Meanwhile, there remain far too many areas with the opposite situation, led by Nevada, which not that long ago was an economic all-star. After years of growth, particularly in construction and leisure/hospitality, the downturn hit those sectors especially hard. Now, observers say, there are plenty of homes and offices, so they fear the construction slump will continue for quite some time.
The jobless rate remains above 10 percent in California and Rhode Island, too. Rhode Island manufacturing took a big hit in the Great Recession and still has a long climb ahead. The California jobless rate continues to be pushed up by job-seekers returning to the work force, as well as by ongoing sluggishness in the construction and governmental sectors.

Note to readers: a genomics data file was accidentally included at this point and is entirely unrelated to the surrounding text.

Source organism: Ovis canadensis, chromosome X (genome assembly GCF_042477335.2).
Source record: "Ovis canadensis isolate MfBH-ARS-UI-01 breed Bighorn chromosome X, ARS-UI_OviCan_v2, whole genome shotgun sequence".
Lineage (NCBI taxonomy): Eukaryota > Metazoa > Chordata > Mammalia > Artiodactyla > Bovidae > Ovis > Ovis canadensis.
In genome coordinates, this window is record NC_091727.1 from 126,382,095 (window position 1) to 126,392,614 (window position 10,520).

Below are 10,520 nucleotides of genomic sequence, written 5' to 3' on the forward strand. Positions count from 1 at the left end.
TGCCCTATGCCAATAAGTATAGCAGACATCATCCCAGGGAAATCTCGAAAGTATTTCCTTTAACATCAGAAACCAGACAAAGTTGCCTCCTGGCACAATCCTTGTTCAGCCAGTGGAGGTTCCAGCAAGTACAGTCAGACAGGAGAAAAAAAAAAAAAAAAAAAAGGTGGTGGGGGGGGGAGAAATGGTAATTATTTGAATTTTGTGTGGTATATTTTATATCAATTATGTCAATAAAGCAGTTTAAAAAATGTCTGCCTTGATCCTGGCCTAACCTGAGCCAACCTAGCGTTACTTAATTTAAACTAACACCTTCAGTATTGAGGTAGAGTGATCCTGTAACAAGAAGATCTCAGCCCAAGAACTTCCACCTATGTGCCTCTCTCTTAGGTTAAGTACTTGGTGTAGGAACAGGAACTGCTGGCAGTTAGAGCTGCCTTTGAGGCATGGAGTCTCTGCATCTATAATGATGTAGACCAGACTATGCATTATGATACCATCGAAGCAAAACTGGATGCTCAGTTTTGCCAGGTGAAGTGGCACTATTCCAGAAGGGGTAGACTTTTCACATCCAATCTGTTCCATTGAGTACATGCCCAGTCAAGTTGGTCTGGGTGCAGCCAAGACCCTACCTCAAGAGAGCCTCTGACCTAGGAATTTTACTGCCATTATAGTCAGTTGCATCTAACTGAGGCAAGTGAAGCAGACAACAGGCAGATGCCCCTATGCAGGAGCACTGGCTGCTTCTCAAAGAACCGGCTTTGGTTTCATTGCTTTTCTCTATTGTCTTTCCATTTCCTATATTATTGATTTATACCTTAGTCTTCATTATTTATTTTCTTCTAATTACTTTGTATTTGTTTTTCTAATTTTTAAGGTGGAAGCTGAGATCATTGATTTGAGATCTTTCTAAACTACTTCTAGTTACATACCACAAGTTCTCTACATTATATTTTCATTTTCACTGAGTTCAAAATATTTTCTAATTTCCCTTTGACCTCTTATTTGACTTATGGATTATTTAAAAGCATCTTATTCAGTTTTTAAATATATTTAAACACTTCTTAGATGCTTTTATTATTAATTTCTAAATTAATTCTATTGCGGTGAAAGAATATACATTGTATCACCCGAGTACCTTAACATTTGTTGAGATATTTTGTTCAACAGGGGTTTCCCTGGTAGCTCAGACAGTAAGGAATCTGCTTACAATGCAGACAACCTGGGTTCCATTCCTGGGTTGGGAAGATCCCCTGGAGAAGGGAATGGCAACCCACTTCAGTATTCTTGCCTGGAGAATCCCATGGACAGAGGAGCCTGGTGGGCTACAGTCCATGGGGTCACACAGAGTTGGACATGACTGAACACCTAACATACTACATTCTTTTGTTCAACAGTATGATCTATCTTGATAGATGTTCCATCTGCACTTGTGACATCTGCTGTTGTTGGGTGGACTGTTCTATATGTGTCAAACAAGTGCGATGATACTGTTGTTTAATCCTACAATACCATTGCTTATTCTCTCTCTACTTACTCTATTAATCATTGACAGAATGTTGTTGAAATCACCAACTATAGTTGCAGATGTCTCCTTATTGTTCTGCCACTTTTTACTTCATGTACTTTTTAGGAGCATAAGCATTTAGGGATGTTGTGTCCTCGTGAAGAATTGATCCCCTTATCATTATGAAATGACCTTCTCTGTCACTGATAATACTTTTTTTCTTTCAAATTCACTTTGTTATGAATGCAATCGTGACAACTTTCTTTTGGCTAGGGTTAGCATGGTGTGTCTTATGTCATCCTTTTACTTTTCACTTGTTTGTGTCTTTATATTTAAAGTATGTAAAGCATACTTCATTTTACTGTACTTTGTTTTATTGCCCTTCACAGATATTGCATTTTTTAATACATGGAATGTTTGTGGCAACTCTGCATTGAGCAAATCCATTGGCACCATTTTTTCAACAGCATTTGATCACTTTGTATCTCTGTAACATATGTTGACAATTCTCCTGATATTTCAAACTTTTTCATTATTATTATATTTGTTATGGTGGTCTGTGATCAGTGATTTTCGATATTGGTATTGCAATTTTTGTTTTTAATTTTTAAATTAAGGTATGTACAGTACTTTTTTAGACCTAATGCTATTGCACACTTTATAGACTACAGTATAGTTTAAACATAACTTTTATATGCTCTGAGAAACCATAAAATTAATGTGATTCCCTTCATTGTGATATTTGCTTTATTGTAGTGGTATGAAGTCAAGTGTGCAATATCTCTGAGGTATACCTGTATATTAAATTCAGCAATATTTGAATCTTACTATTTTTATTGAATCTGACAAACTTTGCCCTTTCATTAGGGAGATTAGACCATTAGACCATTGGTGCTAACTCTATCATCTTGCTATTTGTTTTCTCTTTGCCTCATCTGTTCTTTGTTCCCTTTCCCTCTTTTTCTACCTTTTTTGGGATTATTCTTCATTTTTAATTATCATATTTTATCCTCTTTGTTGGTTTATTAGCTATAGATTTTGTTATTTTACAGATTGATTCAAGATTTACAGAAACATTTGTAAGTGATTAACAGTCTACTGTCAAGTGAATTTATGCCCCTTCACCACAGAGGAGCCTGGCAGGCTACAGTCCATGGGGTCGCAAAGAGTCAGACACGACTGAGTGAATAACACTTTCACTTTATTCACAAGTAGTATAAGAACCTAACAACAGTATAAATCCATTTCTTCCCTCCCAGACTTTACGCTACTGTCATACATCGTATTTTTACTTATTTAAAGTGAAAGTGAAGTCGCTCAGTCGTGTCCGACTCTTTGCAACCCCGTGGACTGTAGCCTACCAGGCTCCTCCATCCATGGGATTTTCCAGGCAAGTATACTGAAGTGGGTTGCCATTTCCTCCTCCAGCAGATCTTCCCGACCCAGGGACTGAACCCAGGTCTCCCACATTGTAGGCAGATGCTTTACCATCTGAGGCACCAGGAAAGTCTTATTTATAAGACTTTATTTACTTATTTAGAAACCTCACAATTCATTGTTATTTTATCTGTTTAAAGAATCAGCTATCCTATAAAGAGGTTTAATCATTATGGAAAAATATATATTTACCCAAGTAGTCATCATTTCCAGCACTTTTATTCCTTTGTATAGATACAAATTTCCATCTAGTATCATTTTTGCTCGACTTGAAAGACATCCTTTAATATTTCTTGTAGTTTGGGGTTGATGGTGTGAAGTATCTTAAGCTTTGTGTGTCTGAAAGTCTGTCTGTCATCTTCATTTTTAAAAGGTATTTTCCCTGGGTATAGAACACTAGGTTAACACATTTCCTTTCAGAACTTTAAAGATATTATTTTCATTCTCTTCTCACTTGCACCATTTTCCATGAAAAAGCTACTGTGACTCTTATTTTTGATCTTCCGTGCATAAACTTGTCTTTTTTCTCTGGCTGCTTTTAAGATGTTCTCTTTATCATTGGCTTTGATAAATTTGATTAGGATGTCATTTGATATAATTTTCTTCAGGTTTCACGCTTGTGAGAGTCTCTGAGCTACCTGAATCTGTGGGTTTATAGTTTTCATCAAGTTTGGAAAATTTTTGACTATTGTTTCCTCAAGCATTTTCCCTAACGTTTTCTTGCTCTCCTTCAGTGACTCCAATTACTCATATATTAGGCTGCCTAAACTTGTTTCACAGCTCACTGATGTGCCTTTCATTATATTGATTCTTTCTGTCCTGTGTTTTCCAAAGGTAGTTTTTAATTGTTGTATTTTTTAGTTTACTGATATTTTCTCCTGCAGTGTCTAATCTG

Matching Skills and Jobs
Sluggishness aside, there’s a tangible mismatch between the millions of job-seekers and the volumes of job openings. Observers say the most successful communities will be those that find new and better ways to make the connection. “A strategy mix of both job creation and skills development is required to get the nation out of this unprecedented situation,” according to researchers at the Lyndon B. Johnson School of Public Affairs at the University of Texas at Austin.
But the skills development needs to be the right skills development, according to researchers at the Brookings Institution’s Hamilton Project: “Successful training programs often rely on input from or partnerships with employers and industry partners in order to direct trainees to invest in courses and fields of study relevant to available jobs. Without this type of collaboration, newly trained or retrained workers may find themselves without the skills needed by industry, skills that are required for long-lasting labor market success.”